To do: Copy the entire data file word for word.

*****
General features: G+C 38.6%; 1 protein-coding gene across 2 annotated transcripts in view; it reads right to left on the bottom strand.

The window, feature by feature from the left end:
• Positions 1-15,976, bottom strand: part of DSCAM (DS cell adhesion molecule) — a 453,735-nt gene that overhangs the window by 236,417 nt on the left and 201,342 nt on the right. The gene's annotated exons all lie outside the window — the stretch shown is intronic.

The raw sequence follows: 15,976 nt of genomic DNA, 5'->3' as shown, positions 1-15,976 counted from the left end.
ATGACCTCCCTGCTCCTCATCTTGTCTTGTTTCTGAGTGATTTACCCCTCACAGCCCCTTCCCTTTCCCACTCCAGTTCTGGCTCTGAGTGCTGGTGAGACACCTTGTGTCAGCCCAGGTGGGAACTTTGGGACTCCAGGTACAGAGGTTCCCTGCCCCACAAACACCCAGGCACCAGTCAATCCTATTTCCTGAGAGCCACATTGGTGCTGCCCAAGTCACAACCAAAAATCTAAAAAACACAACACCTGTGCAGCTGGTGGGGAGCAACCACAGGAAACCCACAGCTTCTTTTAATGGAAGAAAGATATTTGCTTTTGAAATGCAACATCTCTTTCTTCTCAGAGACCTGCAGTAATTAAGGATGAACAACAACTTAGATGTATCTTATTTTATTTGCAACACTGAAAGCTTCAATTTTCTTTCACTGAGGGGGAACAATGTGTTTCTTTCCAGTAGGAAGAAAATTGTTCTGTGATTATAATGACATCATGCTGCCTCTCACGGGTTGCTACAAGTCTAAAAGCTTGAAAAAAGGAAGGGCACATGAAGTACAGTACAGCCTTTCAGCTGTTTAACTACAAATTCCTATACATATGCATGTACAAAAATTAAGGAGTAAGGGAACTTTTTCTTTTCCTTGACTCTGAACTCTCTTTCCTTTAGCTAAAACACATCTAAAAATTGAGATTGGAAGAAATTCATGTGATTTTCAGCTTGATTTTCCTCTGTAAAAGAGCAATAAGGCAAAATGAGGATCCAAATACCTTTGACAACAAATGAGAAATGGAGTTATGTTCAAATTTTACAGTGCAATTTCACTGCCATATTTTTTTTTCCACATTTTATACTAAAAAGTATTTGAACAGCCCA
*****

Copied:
General features: G+C 38.6%; 1 protein-coding gene across 2 annotated transcripts in view; it reads right to left on the bottom strand.

The window, feature by feature from the left end:
• Positions 1-15,976, bottom strand: part of DSCAM (DS cell adhesion molecule) — a 453,735-nt gene that overhangs the window by 236,417 nt on the left and 201,342 nt on the right. The gene's annotated exons all lie outside the window — the stretch shown is intronic.

The raw sequence follows: 15,976 nt of genomic DNA, 5'->3' as shown, positions 1-15,976 counted from the left end.
ATGACCTCCCTGCTCCTCATCTTGTCTTGTTTCTGAGTGATTTACCCCTCACAGCCCCTTCCCTTTCCCACTCCAGTTCTGGCTCTGAGTGCTGGTGAGACACCTTGTGTCAGCCCAGGTGGGAACTTTGGGACTCCAGGTACAGAGGTTCCCTGCCCCACAAACACCCAGGCACCAGTCAATCCTATTTCCTGAGAGCCACATTGGTGCTGCCCAAGTCACAACCAAAAATCTAAAAAACACAACACCTGTGCAGCTGGTGGGGAGCAACCACAGGAAACCCACAGCTTCTTTTAATGGAAGAAAGATATTTGCTTTTGAAATGCAACATCTCTTTCTTCTCAGAGACCTGCAGTAATTAAGGATGAACAACAACTTAGATGTATCTTATTTTATTTGCAACACTGAAAGCTTCAATTTTCTTTCACTGAGGGGGAACAATGTGTTTCTTTCCAGTAGGAAGAAAATTGTTCTGTGATTATAATGACATCATGCTGCCTCTCACGGGTTGCTACAAGTCTAAAAGCTTGAAAAAAGGAAGGGCACATGAAGTACAGTACAGCCTTTCAGCTGTTTAACTACAAATTCCTATACATATGCATGTACAAAAATTAAGGAGTAAGGGAACTTTTTCTTTTCCTTGACTCTGAACTCTCTTTCCTTTAGCTAAAACACATCTAAAAATTGAGATTGGAAGAAATTCATGTGATTTTCAGCTTGATTTTCCTCTGTAAAAGAGCAATAAGGCAAAATGAGGATCCAAATACCTTTGACAACAAATGAGAAATGGAGTTATGTTCAAATTTTACAGTGCAATTTCACTGCCATATTTTTTTTTCCACATTTTATACTAAAAAGTATTTGAACAGCCCA